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Linux offers six different search methods, each with its own merits. We’ll show you how to use find , locate , which , whereis , whatis and apropos . Each excels at different tasks; Here’s how to choose the right tool for the job.

You are spoiled for choice when it comes to Linux search and search commands. Why so much? Well, each of them has its own characteristics, and they work better than others in certain circumstances. You could think of them as something like a Swiss army knife for searching. We will take a look at each blade in turn and figure out its strengths.

Search command

Team Behavior find difficult to determine by trial and error. Once you understand the syntax, you will begin to appreciate its flexibility and power.

The easiest way to use find — just dial find and press Enter.


find command in terminal window

used in this way find Behave like ls but it lists all the files in the current directory and those in subdirectories.

output of find command in terminal window

Some implementations find require you to put . for the current directory. If this is the case on your version of Linux, use the following command:

  находить . 

find .  command in terminal window

To find search from root folder, you should use this command:

  находить / 

fin d /command in terminal window

To start searching from your home folder, use this command:

  найти ~ 

find ~ in terminal window

Using find with file patterns

To find was something more than an automatically recursive version ls we need to provide it with something to look for. We can provide filenames or file patterns. Patterns use wildcards where * means any character string and ? means any single character.

Templates must be specified to work correctly. It’s easy to forget to do this, but if you don’t quote the pattern, find will not be able to correctly execute the command you gave it.

With this command, we will search the current folder for files that match the pattern «*. *S». This means that any filename has a file extension ending in «s». We use the option -name to let you know find we pass a filename or filename pattern.

  находить .  -имя "*. * s" 

find .  -name "*.*s" in terminal window

find returns those matching files.

Note that two file extensions are two characters long and one is three characters long. This is because we used the pattern «*. *S». If we only wanted two character file extensions, we would use «*.? S.

output of file command in terminal window

If we knew ahead of time that we were looking for JavaScript «.js» files, we could be more specific in our file template. Also note that you can use single quotes to wrap the pattern if you like.

  находить .  -имя '* .js' 

find .  name "*.js" in terminal window

This time find only reports on JavaScript files.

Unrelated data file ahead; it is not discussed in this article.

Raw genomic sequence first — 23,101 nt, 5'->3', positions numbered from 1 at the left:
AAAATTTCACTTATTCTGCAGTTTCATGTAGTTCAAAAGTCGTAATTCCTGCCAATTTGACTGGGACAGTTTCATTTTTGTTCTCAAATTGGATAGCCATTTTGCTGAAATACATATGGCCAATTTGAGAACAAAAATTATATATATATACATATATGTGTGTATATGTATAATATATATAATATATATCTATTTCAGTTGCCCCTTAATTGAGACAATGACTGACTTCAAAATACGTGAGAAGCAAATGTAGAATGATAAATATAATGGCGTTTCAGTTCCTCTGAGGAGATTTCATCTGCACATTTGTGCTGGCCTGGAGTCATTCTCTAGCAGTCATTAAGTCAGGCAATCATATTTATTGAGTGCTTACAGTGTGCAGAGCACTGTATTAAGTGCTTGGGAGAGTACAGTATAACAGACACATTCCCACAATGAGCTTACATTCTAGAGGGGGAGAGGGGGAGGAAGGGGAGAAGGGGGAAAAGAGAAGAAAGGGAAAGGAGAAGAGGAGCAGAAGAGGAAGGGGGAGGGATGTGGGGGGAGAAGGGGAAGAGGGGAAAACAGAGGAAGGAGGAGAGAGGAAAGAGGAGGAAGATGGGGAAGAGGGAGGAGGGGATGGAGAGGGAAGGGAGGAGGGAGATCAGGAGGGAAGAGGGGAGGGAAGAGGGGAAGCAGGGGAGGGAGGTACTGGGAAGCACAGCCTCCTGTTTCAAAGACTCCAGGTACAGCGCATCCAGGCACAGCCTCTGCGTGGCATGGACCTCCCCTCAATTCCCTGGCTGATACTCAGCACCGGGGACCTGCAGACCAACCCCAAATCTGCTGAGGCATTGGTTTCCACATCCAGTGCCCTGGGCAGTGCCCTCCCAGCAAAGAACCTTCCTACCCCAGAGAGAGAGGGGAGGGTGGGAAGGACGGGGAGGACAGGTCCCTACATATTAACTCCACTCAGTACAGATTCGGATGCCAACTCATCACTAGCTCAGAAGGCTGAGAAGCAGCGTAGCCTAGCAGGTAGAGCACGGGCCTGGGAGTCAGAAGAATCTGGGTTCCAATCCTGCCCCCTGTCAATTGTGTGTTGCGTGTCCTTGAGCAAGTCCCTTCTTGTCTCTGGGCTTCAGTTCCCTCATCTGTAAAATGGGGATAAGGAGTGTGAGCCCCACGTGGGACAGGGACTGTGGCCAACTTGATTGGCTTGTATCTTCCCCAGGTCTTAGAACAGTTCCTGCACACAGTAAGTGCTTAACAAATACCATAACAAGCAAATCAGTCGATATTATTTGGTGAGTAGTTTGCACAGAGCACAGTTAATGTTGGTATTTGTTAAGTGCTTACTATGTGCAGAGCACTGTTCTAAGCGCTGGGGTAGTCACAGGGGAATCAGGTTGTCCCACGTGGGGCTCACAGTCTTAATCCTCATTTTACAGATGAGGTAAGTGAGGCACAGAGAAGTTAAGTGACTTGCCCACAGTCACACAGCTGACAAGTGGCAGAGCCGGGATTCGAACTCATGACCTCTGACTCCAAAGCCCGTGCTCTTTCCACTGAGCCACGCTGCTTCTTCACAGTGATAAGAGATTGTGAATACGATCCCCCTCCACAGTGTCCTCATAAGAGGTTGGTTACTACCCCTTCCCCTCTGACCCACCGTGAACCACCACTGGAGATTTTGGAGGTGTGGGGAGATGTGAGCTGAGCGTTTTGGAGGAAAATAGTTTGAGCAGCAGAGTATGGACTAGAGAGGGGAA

JavaScript files found by the find command in a terminal window

Ignoring the case with the find

If you know the name of the file you want find to find you can pass it to find instead of a template. You don’t need to enclose the filename in quotation marks unless it contains wildcards, but it’s recommended that you always do so. This means you won’t forget to use them when you need them.

  находить .  имя Yelp.js 

find .  name 'Yelp.js' in terminal window

It didn’t return anything. But strangely, we know the file must be there. Let’s try again and say find to ignore case. We do this with the option -iname (ignore case name)

  находить.  - имя Yelp.js 

find.  - the name of Yelp.js in the terminal window

This was the problem, the filename starts with a lowercase «y» and we were looking for an uppercase «Y».

Recursive subdirectories with find

Distinctive feature find is how it recursively looks through subdirectories. Let’s find any files that start with «map».

  находить .  -имя "карта *. *" 

find .  name "map *.*" in terminal window

The relevant files are listed. Note that they are all in a subdirectory.

Results from a subdirectory in a terminal window

Search for directories with a find

Option -path allows you to search directories. Let’s look at a directory whose name we can’t remember but we know ends with ‘o’s.

  находить .  -path '* about' 

find .  -path '* about' in a terminal window

The directory is found, it’s just called «about» and is nested in another directory in the current directory.

Found directory in terminal window

Exists -ipath (ignore path to -ipath ) which allows you to search for paths and ignore case, similar to the option — iname described above.

Using file attributes with find

find can search for files whose attributes match the search hint. For example, you can search for empty files using the option -empty regardless of what they are called.

  находить .  -empty 

find .  blank in terminal window

Any zero length files will be listed in the search results.

Option -executable will find any file that can be executed, such as a program or script.

  находить .  -executable 

find .  -executable in a terminal window

The list of results shows a file named «fix_aptget.sh».